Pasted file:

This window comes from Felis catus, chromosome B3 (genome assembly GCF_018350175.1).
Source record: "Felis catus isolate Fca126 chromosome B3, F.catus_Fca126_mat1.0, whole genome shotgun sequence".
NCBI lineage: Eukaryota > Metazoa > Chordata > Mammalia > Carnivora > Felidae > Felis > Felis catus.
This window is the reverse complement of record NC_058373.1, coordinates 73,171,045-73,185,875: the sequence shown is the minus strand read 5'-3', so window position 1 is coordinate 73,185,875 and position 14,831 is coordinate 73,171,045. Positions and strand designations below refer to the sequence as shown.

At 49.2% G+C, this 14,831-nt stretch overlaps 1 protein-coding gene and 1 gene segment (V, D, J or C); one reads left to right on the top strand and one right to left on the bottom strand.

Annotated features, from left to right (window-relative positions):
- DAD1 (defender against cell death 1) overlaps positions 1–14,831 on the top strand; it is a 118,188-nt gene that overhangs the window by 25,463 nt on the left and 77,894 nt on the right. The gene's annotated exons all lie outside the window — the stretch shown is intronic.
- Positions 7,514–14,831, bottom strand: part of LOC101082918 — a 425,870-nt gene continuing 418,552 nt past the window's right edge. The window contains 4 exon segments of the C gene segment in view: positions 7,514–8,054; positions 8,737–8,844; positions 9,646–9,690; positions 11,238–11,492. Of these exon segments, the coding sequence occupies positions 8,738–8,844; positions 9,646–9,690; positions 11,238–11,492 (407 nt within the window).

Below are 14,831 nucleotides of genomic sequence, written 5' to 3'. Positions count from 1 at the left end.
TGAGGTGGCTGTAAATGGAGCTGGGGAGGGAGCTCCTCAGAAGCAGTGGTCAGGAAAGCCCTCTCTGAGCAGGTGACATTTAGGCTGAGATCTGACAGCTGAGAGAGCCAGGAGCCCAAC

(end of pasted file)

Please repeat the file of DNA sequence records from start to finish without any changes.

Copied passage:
This window comes from Felis catus, chromosome B3 (genome assembly GCF_018350175.1).
Source record: "Felis catus isolate Fca126 chromosome B3, F.catus_Fca126_mat1.0, whole genome shotgun sequence".
NCBI lineage: Eukaryota > Metazoa > Chordata > Mammalia > Carnivora > Felidae > Felis > Felis catus.
This window is the reverse complement of record NC_058373.1, coordinates 73,171,045-73,185,875: the sequence shown is the minus strand read 5'-3', so window position 1 is coordinate 73,185,875 and position 14,831 is coordinate 73,171,045. Positions and strand designations below refer to the sequence as shown.

At 49.2% G+C, this 14,831-nt stretch overlaps 1 protein-coding gene and 1 gene segment (V, D, J or C); one reads left to right on the top strand and one right to left on the bottom strand.

Annotated features, from left to right (window-relative positions):
- DAD1 (defender against cell death 1) overlaps positions 1–14,831 on the top strand; it is a 118,188-nt gene that overhangs the window by 25,463 nt on the left and 77,894 nt on the right. The gene's annotated exons all lie outside the window — the stretch shown is intronic.
- Positions 7,514–14,831, bottom strand: part of LOC101082918 — a 425,870-nt gene continuing 418,552 nt past the window's right edge. The window contains 4 exon segments of the C gene segment in view: positions 7,514–8,054; positions 8,737–8,844; positions 9,646–9,690; positions 11,238–11,492. Of these exon segments, the coding sequence occupies positions 8,738–8,844; positions 9,646–9,690; positions 11,238–11,492 (407 nt within the window).

Below are 14,831 nucleotides of genomic sequence, written 5' to 3'. Positions count from 1 at the left end.
TGAGGTGGCTGTAAATGGAGCTGGGGAGGGAGCTCCTCAGAAGCAGTGGTCAGGAAAGCCCTCTCTGAGCAGGTGACATTTAGGCTGAGATCTGACAGCTGAGAGAGCCAGGAGCCCAAC